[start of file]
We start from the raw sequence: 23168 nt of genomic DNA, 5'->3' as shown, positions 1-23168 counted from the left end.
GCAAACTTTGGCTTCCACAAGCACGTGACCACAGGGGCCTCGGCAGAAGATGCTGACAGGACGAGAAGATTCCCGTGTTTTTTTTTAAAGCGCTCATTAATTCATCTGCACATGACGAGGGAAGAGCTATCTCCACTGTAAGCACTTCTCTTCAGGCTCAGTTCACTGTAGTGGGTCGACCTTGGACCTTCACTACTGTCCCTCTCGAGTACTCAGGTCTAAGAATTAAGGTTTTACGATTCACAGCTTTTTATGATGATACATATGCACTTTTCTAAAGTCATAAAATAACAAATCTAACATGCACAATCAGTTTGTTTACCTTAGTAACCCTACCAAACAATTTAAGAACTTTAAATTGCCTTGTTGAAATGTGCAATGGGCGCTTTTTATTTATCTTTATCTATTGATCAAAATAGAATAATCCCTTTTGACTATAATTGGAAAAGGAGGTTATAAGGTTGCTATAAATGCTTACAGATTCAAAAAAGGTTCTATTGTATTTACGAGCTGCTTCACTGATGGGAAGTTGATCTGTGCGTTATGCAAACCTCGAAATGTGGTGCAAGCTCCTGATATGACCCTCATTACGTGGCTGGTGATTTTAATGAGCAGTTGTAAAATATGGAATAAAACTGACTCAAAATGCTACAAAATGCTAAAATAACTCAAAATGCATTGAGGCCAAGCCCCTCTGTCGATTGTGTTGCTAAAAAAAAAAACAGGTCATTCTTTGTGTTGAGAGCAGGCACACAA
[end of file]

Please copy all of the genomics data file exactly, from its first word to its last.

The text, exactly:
We start from the raw sequence: 23168 nt of genomic DNA, 5'->3' as shown, positions 1-23168 counted from the left end.
GCAAACTTTGGCTTCCACAAGCACGTGACCACAGGGGCCTCGGCAGAAGATGCTGACAGGACGAGAAGATTCCCGTGTTTTTTTTTAAAGCGCTCATTAATTCATCTGCACATGACGAGGGAAGAGCTATCTCCACTGTAAGCACTTCTCTTCAGGCTCAGTTCACTGTAGTGGGTCGACCTTGGACCTTCACTACTGTCCCTCTCGAGTACTCAGGTCTAAGAATTAAGGTTTTACGATTCACAGCTTTTTATGATGATACATATGCACTTTTCTAAAGTCATAAAATAACAAATCTAACATGCACAATCAGTTTGTTTACCTTAGTAACCCTACCAAACAATTTAAGAACTTTAAATTGCCTTGTTGAAATGTGCAATGGGCGCTTTTTATTTATCTTTATCTATTGATCAAAATAGAATAATCCCTTTTGACTATAATTGGAAAAGGAGGTTATAAGGTTGCTATAAATGCTTACAGATTCAAAAAAGGTTCTATTGTATTTACGAGCTGCTTCACTGATGGGAAGTTGATCTGTGCGTTATGCAAACCTCGAAATGTGGTGCAAGCTCCTGATATGACCCTCATTACGTGGCTGGTGATTTTAATGAGCAGTTGTAAAATATGGAATAAAACTGACTCAAAATGCTACAAAATGCTAAAATAACTCAAAATGCATTGAGGCCAAGCCCCTCTGTCGATTGTGTTGCTAAAAAAAAAAACAGGTCATTCTTTGTGTTGAGAGCAGGCACACAA